By an order of the privy council of Ireland, dated Jan. 10th, 1837, under the Act of the 6th and 7th of William IV., for extending the jurisdiction and regulating the proceedings of the Civil Bill Court, the county of Dublin is divided into two districts: the northern, called the district of Balbriggan, consists of the barony of Balrothery, so much of the parishes of Swords, Killossory, and Malahide as are in the barony of Coolock, and the barony of Nethercross, except the part of the parish of Finglass which is within that barony; the act of council directs that two general sessions of the peace are to be held annually at Balbriggan and two at Swords for this district: for the particulars of the southern district, named the district of Kilmainham, see KILMAINHAM.
The parish, according to the county book in the custody of the treasurer, contains 3536 Irish acres, of which 1227 are in the town and its liberties. The soil is good, and the system of agriculture rapidly improving: there are several extensive corn-mills within the parish, and it is embellished with numerous seats and villas.
Brackenstown, the seat of R. Manders, Esq., is a spacious mansion, situated in a demesne laid out with much taste, in which is a cemetery erected by the present proprietor's father, whose remains are interred there: this place was the residence of the Chief Baron Bysse in the time of Cromwell, who visited him here during his military expedition to Ireland. Balheary House, the residence of A. Baker, Esq., is a large square structure with several apartments of ample dimensions; in the saloon and dining-rooms are some fine pieces of tapestry, formerly the property of the Earl of Ormonde: the surrounding demesne, through which flow the small rivers of Fieldstown and Knocksedan, is well laid out, and commands a fine view of Howth and the Dublin mountains, with the town and environs of Swords, which, with its church, round tower, ruins of the monastery, and other interesting objects, presents a varied and picturesque scene in the foreground.
Seafield is the residence of J. Arthure, Esq.; Little Lissenhall, of R. Smith, Esq.; Newport, of P. Wilson, Esq.; the Vicarage, of the Hon. and Rev. F. Howard; Swords House, of James Taylor, Esq.; Prospect Point, of Captain Purcell; Cremona, of Lieutenant Col: Gordon; and Mantua, of Mrs. Daly.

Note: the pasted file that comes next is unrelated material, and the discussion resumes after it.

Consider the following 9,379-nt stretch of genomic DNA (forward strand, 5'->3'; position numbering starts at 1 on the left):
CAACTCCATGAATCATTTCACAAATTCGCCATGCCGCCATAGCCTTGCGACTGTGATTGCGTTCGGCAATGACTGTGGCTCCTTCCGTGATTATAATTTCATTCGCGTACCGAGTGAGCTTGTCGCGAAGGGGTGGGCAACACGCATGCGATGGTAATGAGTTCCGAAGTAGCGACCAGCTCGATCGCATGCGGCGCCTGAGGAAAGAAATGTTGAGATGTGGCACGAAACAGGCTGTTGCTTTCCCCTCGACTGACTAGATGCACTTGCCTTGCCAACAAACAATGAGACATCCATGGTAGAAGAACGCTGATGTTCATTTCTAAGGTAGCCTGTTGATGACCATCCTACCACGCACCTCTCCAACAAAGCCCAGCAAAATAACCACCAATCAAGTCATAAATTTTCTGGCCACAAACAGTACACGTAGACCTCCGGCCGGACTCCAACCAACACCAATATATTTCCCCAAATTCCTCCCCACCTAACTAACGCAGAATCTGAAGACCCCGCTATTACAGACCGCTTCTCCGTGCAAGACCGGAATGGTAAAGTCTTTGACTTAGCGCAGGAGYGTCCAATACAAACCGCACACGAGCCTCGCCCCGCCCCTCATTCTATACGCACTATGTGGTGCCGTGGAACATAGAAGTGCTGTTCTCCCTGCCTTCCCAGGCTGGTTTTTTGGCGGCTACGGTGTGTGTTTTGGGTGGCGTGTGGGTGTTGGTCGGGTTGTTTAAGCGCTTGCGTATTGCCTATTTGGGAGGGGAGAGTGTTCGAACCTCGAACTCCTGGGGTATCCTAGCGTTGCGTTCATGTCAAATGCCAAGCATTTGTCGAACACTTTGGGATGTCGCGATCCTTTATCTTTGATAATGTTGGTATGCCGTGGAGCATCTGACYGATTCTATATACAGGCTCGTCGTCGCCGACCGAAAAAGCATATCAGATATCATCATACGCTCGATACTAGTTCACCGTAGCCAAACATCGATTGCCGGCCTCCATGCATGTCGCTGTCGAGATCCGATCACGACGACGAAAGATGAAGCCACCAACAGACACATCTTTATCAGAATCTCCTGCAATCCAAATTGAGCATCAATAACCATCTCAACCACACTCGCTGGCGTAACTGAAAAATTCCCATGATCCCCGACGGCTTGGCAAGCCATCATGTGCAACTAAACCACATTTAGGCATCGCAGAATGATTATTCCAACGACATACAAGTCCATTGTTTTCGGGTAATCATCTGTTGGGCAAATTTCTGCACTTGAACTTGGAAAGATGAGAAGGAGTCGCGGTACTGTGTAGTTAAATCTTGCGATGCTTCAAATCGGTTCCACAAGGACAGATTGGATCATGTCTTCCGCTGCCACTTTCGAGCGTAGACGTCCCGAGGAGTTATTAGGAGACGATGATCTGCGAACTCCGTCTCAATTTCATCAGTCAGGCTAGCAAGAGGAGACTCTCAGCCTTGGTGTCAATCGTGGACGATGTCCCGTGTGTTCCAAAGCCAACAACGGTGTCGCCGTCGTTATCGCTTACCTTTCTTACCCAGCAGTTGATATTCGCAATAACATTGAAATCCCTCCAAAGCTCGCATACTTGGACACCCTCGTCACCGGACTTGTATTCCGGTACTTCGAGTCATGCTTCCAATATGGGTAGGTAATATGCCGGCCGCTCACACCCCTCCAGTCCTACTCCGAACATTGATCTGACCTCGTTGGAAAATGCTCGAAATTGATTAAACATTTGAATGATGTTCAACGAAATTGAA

The parish is a prebend, rectory, and vicarage, in the diocese of Dublin. In 1431 it was divided by Archbishop Talbot into three unequal portions, one of which was assigned to a prebendary of St. Patrick's, the second to the perpetual vicar, and the remainder to the Economy of the same cathedral, which was thereby bound to maintain six minor canons and six choristers, and to furnish lights and to keep the building in a proper state of repair. At present, the rectory in part constitutes the corps of the prebend of Swords; one of the other portions is appropriated to the Economy fund of St. Patrick's, Dublin; and the other, with the vicarage, is episcopally united to the rectory of Kinsealy, and the curacies of Killeek and Killossory, in the patronage of the Archbishop.
The tithes amount to £273. 1. 2 ½., of which £112. 13. 5 ½. is payable to the dean and chapter, and the remainder to the vicar. There is a glebe-house, and a glebe of 33a. 2r. 20p. The church, completed in 1818 by aid of a loan of £2500 from the late Board of First Fruits, is a handsome building of hewn stone in the pointed style of architecture: the interior is fitted up neatly but without any display of ornamental decoration; a gallery, in which is an organ, extends across the west end: the east window is of modern painted glass. The belfry tower is that of the former church, which was allowed to remain when the rest of the edifice was taken down; it stands a little detached from the main building. Near it, in the same direction, is an ancient round tower, 73 feet high, which is of a ruder construction than most of the others now existing, but has been kept in good repair; it also differs from all the others by having on the vertex of its conical roof a small cross: near the summit are four round-headed windows opening to the four cardinal points, and at different heights are four other small square windows; an opening of about four feet high, apparently intended for the doorway, is nearly 24 feet above the ground.